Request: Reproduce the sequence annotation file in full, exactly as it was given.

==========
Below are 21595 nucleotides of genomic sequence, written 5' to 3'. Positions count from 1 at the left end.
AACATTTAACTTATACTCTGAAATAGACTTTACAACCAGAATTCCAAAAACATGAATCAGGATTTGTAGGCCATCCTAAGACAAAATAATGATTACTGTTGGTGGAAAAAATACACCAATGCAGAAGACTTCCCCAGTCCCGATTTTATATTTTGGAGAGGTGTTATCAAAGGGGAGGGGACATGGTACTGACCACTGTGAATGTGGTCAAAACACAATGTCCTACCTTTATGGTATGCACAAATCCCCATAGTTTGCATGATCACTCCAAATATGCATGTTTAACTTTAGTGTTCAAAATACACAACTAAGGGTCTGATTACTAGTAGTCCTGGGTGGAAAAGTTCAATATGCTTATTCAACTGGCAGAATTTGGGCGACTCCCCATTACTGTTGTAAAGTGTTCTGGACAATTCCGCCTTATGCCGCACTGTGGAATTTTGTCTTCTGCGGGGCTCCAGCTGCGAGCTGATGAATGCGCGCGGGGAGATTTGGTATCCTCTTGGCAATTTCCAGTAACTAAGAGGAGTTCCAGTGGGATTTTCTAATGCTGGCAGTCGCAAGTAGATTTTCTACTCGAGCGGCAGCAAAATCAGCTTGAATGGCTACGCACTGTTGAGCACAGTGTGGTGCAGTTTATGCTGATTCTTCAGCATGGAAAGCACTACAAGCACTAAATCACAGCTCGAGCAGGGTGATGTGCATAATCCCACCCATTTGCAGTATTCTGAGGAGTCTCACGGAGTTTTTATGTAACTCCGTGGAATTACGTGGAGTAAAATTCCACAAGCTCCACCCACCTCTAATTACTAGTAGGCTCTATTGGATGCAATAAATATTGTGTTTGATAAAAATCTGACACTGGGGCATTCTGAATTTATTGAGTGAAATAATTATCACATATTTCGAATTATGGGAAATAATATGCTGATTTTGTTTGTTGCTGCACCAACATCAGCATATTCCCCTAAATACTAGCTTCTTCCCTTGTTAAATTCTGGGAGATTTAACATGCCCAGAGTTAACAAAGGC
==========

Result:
Below are 21595 nucleotides of genomic sequence, written 5' to 3'. Positions count from 1 at the left end.
AACATTTAACTTATACTCTGAAATAGACTTTACAACCAGAATTCCAAAAACATGAATCAGGATTTGTAGGCCATCCTAAGACAAAATAATGATTACTGTTGGTGGAAAAAATACACCAATGCAGAAGACTTCCCCAGTCCCGATTTTATATTTTGGAGAGGTGTTATCAAAGGGGAGGGGACATGGTACTGACCACTGTGAATGTGGTCAAAACACAATGTCCTACCTTTATGGTATGCACAAATCCCCATAGTTTGCATGATCACTCCAAATATGCATGTTTAACTTTAGTGTTCAAAATACACAACTAAGGGTCTGATTACTAGTAGTCCTGGGTGGAAAAGTTCAATATGCTTATTCAACTGGCAGAATTTGGGCGACTCCCCATTACTGTTGTAAAGTGTTCTGGACAATTCCGCCTTATGCCGCACTGTGGAATTTTGTCTTCTGCGGGGCTCCAGCTGCGAGCTGATGAATGCGCGCGGGGAGATTTGGTATCCTCTTGGCAATTTCCAGTAACTAAGAGGAGTTCCAGTGGGATTTTCTAATGCTGGCAGTCGCAAGTAGATTTTCTACTCGAGCGGCAGCAAAATCAGCTTGAATGGCTACGCACTGTTGAGCACAGTGTGGTGCAGTTTATGCTGATTCTTCAGCATGGAAAGCACTACAAGCACTAAATCACAGCTCGAGCAGGGTGATGTGCATAATCCCACCCATTTGCAGTATTCTGAGGAGTCTCACGGAGTTTTTATGTAACTCCGTGGAATTACGTGGAGTAAAATTCCACAAGCTCCACCCACCTCTAATTACTAGTAGGCTCTATTGGATGCAATAAATATTGTGTTTGATAAAAATCTGACACTGGGGCATTCTGAATTTATTGAGTGAAATAATTATCACATATTTCGAATTATGGGAAATAATATGCTGATTTTGTTTGTTGCTGCACCAACATCAGCATATTCCCCTAAATACTAGCTTCTTCCCTTGTTAAATTCTGGGAGATTTAACATGCCCAGAGTTAACAAAGGC